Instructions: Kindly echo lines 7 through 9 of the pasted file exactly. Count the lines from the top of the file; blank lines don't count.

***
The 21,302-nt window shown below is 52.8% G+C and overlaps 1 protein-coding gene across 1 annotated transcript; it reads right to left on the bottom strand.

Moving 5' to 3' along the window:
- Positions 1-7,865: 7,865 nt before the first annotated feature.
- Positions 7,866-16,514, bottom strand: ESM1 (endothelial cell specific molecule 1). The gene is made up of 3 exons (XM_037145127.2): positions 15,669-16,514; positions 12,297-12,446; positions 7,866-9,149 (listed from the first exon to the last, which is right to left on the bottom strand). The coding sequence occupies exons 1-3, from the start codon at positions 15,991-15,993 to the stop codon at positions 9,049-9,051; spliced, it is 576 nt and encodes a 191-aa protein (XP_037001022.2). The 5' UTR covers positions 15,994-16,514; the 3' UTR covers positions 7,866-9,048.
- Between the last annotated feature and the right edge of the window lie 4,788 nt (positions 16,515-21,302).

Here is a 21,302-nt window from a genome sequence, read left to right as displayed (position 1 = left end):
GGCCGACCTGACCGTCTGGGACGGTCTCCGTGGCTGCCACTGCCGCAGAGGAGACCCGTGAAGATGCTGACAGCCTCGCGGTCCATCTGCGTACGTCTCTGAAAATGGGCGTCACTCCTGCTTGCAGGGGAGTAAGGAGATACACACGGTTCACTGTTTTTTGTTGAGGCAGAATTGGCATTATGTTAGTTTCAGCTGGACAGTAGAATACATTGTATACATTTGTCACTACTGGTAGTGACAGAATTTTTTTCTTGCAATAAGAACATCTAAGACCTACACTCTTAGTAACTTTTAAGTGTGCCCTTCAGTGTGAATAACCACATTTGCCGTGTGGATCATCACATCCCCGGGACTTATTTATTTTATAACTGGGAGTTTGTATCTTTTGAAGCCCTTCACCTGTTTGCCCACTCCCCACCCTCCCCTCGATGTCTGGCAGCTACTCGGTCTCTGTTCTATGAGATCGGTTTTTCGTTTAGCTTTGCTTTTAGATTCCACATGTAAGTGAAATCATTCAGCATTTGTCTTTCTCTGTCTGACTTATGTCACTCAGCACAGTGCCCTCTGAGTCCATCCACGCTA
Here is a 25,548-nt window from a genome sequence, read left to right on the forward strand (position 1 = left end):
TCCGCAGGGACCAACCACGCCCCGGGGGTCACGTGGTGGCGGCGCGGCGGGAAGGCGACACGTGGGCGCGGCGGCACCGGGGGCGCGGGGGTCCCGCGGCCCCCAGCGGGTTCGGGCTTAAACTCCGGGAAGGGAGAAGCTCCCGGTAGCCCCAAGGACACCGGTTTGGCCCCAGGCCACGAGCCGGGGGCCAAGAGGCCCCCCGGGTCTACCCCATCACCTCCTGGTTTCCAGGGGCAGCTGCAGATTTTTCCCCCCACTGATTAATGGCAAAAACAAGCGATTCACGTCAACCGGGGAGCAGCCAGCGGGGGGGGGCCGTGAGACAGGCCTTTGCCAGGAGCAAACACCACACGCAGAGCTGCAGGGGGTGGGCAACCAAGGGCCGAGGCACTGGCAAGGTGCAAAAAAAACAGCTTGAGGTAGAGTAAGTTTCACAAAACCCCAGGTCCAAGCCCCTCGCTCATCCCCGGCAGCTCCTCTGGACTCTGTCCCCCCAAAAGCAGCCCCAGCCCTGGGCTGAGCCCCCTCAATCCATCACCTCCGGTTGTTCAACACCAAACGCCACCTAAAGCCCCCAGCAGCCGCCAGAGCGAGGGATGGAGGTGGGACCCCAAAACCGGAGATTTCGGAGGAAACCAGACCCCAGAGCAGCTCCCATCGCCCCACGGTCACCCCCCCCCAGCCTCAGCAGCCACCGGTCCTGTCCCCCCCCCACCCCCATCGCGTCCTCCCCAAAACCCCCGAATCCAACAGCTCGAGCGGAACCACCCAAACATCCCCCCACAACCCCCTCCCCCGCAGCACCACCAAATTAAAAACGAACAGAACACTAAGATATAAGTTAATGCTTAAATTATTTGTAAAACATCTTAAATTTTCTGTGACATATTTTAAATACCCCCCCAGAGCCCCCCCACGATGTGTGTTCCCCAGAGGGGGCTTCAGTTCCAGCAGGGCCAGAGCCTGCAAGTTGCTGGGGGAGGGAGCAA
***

GGCCGACCTGACCGTCTGGGACGGTCTCCGTGGCTGCCACTGCCGCAGAGGAGACCCGTGAAGATGCTGACAGCCTCGCGGTCCATCTGCGTACGTCTCTGAAAATGGGCGTCACTCCTGCTTGCAGGGGAGTAAGGAGATACACACGGTTCACTGTTTTTTGTTGAGGCAGAATTGGCATTATGTTAGTTTCAGCTGGACAGTAGAATACATTGTATACATTTGTCACTACTGGTAGTGACAGAATTTTTTTCTTGCAATAAGAACATCTAAGACCTACACTCTTAGTAACTTTTAAGTGTGCCCTTCAGTGTGAATAACCACATTTGCCGTGTGGATCATCACATCCCCGGGACTTATTTATTTTATAACTGGGAGTTTGTATCTTTTGAAGCCCTTCACCTGTTTGCCCACTCCCCACCCTCCCCTCGATGTCTGGCAGCTACTCGGTCTCTGTTCTATGAGATCGGTTTTTCGTTTAGCTTTGCTTTTAGATTCCACATGTAAGTGAAATCATTCAGCATTTGTCTTTCTCTGTCTGACTTATGTCACTCAGCACAGTGCCCTCTGAGTCCATCCACGCTA
Here is a 25,548-nt window from a genome sequence, read left to right on the forward strand (position 1 = left end):
TCCGCAGGGACCAACCACGCCCCGGGGGTCACGTGGTGGCGGCGCGGCGGGAAGGCGACACGTGGGCGCGGCGGCACCGGGGGCGCGGGGGTCCCGCGGCCCCCAGCGGGTTCGGGCTTAAACTCCGGGAAGGGAGAAGCTCCCGGTAGCCCCAAGGACACCGGTTTGGCCCCAGGCCACGAGCCGGGGGCCAAGAGGCCCCCCGGGTCTACCCCATCACCTCCTGGTTTCCAGGGGCAGCTGCAGATTTTTCCCCCCACTGATTAATGGCAAAAACAAGCGATTCACGTCAACCGGGGAGCAGCCAGCGGGGGGGGGCCGTGAGACAGGCCTTTGCCAGGAGCAAACACCACACGCAGAGCTGCAGGGGGTGGGCAACCAAGGGCCGAGGCACTGGCAAGGTGCAAAAAAAACAGCTTGAGGTAGAGTAAGTTTCACAAAACCCCAGGTCCAAGCCCCTCGCTCATCCCCGGCAGCTCCTCTGGACTCTGTCCCCCCAAAAGCAGCCCCAGCCCTGGGCTGAGCCCCCTCAATCCATCACCTCCGGTTGTTCAACACCAAACGCCACCTAAAGCCCCCAGCAGCCGCCAGAGCGAGGGATGGAGGTGGGACCCCAAAACCGGAGATTTCGGAGGAAACCAGACCCCAGAGCAGCTCCCATCGCCCCACGGTCACCCCCCCCCAGCCTCAGCAGCCACCGGTCCTGTCCCCCCCCCACCCCCATCGCGTCCTCCCCAAAACCCCCGAATCCAACAGCTCGAGCGGAACCACCCAAACATCCCCCCACAACCCCCTCCCCCGCAGCACCACCAAATTAAAAACGAACAGAACACTAAGATATAAGTTAATGCTTAAATTATTTGTAAAACATCTTAAATTTTCTGTGACATATTTTAAATACCCCCCCAGAGCCCCCCCACGATGTGTGTTCCCCAGAGGGGGCTTCAGTTCCAGCAGGGCCAGAGCCTGCAAGTTGCTGGGGGAGGGAGCAA